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Monday, August 11, 2014

Savvy marketers get nostalgic (you read it here first)

Twenty years ago today the first online shopping transaction was made. It doesn't seem a long time really, 20 years, and somehow online shopping seems to have become so mainstream I would have expected it to have been even longer ago.

But there's still a huge number of disenfranchised people who don't have access to the internet - particularly among the over 65s. My mother, 82, was one of them until a couple of weeks ago when she decided to take the bull by the horns, book computer lessons with Age UK and get the required broadband. She then bought a tablet and has been making good progress, although she's impatient with how much there is to learn. She thought it would be easier and more intuitive.

As a marketer, I'm always looking ahead to new trends and where we will be going. I predict there'll soon be a general return to nostalgia and may be even "old fashioned" ways of doing business. We're reaching saturation point with email. I've spent the last two weeks in an exercise I call "reclaiming my inbox" where I've been clicking on unsubscribe in all the emails and newsletters I receive. This could be a whole blog post in itself because most of them still email me weeks later, and a lot of them are emailing me in my former name, when I have been using my married name for four years, which begs the question how old is their database?

The Super Boomers already dominate in terms of their spending power and if most of them are anything like me, we're fed up with: a) being patronised by big brands and referred to as "silver surfers" just because we're over 50, when most of it were blogging years ago and using Facebook when it launched;  b) we yearn for simple and uncomplicated. Not in gadgets (we buy all the latest "stuff") but in life itself. There's too much choice. Booking a holiday takes hours now because you have to research every hotel on TripAdvisor. Even knowing what to eat for a healthy diet is hugely complicated. A magazine article recently pitted three experts against each other, and they all disagreed. So what hope is there for the average person?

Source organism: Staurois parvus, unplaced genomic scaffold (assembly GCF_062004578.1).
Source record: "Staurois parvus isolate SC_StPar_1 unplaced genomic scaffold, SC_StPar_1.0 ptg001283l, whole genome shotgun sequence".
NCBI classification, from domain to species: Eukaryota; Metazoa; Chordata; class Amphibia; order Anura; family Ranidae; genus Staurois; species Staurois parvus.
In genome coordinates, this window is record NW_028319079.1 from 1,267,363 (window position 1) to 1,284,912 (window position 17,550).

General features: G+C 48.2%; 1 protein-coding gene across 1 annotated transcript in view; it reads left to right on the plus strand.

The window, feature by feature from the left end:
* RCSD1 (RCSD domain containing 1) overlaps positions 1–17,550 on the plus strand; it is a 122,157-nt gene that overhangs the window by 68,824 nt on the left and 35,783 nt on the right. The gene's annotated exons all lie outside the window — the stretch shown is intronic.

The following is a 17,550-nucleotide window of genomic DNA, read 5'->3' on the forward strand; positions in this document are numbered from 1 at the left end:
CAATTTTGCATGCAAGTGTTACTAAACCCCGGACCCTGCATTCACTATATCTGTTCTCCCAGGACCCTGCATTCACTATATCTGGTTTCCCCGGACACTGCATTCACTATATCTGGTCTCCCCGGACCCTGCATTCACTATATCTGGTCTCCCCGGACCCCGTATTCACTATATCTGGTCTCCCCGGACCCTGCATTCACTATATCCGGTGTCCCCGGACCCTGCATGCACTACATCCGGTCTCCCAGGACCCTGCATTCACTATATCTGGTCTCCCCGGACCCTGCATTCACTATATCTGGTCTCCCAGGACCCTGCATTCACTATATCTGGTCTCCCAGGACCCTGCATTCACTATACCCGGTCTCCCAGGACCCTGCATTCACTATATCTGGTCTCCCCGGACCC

I was recently buying a few cards in Clinton's - in itself an outdated pastime when a lot of youngsters prefer to send e greetings - and I proffered the little card they stamp when you make a purchase. "Oh we've got something better now," said the assistant, and slapped down a flyer for me to read. Of course they want my email address and in return they will email me with offers. Apparently I will get a fourth card free when I buy three cards. I'm not sure how that will work because I didn't want to register. I quite enjoyed the harmless pursuit of having them stamp my little card and then give me a free card, no questions asked. So I'll carry on doing this, but in Marks and Spencer where they still run the same promotion with no email addresses needed.

Recently a couple of online retailers have started sending newsletters, nicely produced and luxurious, and it was a pleasure to sit and read them for a few minutes.

I seriously think there could be something in nostalgic marketing. Not only would the Supers love it, but also Gen X and Y because fashion is about nothing more than recycling the past. And the past is new to them.
I'd love to hear your views.


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